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  4. “The basic message I got from this book: the issue is not pink or princesses, but to give your kid more experiences not less.”

    I really appreciate this. I think we get too wrapped up in extremes. Taking pride in hating the princess genre is just as bad as absorbing any negative stereotypes that might arise from it. I still love Disney movies, in part, because they opened me up to more experiences. Fairytales, mythology, young adult novels with strong female protagonists, musicals, singing, art. I would be a very different person if I hadn’t loved princesses as a little girl.

    • Hi Cat,

      Not only did I love fairytales and mythology (and still do) I loved Charlie’s Angels as a kid. I was desperate to see stories where women were the protagonists and where they could be smart, powerful, and beautiful.

      MM

  5. It’s funny that you mentions the My Little Pony craze, because I am a 14 year old guy who watches the television show regularly and buys the toys. I have many friends both male an female who do this as well. Have you heard of the brony subculture?
    PS: I just found your blog and I really enjoy reading it.

  6. It’s funny that you mentions the My Little Pony craze, because I am a 14 year old guy who watches the television show regularly and buys the toys. I have many friends both male an female who do this as well. Have you heard of the brony subculture?
    PS: I just found your blog and I really enjoy reading it.

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  12. Interesting blog post you wrote and as I happened to someone who wasn’t all that interested in the whole Disney princess bandwagon (trust me, I can recall throwing a big tantrum when my parents tried to play Disney’s Snow White on the VCR much to my disgust as a little girl). However, I am thankful that my parents allowed me to be myself than try and mould me into the whole girlie girl stereotype. Looking back now, it pays off. I believe the whole girlie girl princess culture is becoming way too overrated in this day and age. It is time we need to strike a balance between the girlie girl and non-girlie girl for our girls.

  13. I give my hats off to someone like you for writing an informative blog about the whole princess culture issue. Growing up, I was never on the Disney princess bandwagon (trust me, I could recall throwing the biggest tantrum when my parents or relatives tried to get me to watch Disney’s Snow White on the VCR when I preferred hearing tales of heroines who save the world and kick some butt). Then again, I was lucky to have parents who allowed me to be myself rather than mould me into the whole girlie girl princess stereotype rubbish when I was growing up. Excellent post and keep it up.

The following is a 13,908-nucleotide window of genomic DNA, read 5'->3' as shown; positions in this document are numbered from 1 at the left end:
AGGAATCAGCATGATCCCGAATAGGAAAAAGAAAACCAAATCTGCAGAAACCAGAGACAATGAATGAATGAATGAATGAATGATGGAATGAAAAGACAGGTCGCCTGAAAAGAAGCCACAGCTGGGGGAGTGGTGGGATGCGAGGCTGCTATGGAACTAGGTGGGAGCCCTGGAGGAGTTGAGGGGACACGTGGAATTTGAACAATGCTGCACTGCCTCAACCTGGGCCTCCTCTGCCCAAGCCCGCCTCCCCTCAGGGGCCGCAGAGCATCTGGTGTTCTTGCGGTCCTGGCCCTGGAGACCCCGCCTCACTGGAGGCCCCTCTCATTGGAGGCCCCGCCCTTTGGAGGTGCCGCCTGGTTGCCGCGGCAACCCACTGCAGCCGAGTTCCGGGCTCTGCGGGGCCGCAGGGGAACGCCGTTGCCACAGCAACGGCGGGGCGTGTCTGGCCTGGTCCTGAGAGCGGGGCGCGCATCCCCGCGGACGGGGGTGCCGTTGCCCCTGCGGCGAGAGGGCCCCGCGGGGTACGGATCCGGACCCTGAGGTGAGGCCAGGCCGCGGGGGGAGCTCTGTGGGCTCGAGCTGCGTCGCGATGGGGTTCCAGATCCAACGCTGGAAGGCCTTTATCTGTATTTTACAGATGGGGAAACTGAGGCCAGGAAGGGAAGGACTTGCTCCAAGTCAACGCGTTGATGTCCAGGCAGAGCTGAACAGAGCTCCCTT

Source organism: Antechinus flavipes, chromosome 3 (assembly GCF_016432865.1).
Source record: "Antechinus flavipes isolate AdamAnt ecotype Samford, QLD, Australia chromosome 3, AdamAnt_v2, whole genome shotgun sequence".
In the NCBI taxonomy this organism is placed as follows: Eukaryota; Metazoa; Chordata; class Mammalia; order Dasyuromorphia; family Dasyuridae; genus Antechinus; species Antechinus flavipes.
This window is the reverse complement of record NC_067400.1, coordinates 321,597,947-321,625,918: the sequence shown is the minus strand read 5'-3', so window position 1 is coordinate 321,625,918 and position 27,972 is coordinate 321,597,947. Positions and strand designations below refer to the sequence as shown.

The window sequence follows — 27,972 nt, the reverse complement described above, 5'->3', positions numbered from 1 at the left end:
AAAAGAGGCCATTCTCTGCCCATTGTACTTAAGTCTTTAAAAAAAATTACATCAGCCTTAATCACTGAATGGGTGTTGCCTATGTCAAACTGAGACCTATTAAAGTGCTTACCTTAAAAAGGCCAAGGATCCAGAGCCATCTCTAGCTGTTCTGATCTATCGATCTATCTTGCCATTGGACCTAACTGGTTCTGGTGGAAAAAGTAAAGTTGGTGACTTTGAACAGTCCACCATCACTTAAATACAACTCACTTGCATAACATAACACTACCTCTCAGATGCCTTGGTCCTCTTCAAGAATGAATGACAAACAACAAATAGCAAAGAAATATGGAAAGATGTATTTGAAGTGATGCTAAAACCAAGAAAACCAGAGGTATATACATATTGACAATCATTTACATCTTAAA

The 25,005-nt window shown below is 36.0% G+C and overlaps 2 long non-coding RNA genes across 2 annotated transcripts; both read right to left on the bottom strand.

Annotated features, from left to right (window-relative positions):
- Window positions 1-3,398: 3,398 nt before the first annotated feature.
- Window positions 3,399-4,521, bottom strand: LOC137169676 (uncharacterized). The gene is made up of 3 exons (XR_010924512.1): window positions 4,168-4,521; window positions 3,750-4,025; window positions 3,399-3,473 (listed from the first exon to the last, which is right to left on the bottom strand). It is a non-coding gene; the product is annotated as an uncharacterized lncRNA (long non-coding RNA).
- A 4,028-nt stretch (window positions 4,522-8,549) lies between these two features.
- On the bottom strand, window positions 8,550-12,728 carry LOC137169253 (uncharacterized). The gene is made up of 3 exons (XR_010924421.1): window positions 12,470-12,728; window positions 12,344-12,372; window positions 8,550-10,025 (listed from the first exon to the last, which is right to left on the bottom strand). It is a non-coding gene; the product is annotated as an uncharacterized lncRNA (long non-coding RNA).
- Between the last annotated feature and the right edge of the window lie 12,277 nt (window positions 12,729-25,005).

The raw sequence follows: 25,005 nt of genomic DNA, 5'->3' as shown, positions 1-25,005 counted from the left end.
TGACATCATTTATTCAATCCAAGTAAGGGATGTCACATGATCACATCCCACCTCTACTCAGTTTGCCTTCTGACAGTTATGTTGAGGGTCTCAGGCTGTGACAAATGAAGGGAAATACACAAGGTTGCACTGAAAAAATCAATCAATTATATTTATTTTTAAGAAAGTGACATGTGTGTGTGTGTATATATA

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  26. Women have been trained to see each other as competitors for a long time. It didn’t just start with the Disney princesses. Competition sells, especially when women outnumber men in such large numbers. Be prettier, thinner, smarter, than all the other women. Fight with each other over men, win them with your superior charms. You’ll find this theme has been constant and consistent for centuries.

    • Where are you finding that women outnumber men in large numbers? All the statistics I’ve seen show near parity in numbers of men and women in the world and in the US.

  27. What I found interesting is the fact the Disney princesses do not look at one another. If we are showing a group of women that do no even relate to each other as a model of female behavior why is it so surprising that adult women often see each other more as competition than comrades? Excellent article!

  28. If your son picks up a My Little Pony, buy it for him instead of yet another car. It won’t make him gay!

    And if he is gay (or trans), letting him play with the toys he wants will help him be healthy and happy instead of closeted and miserable.

    • Brigid,

      Yes! Happy kids, gay or not. (Unless your kid happens to hate My Little Pony as much as his mom might, though parents should draw the line at encouraging a bonfire of melting rainbow plastic)

      Margot

      • A bonfire of melting rainbow plastic is an excellent learning opportunity – applied chemistry! – just keep everyone upwind of the toxic smoke.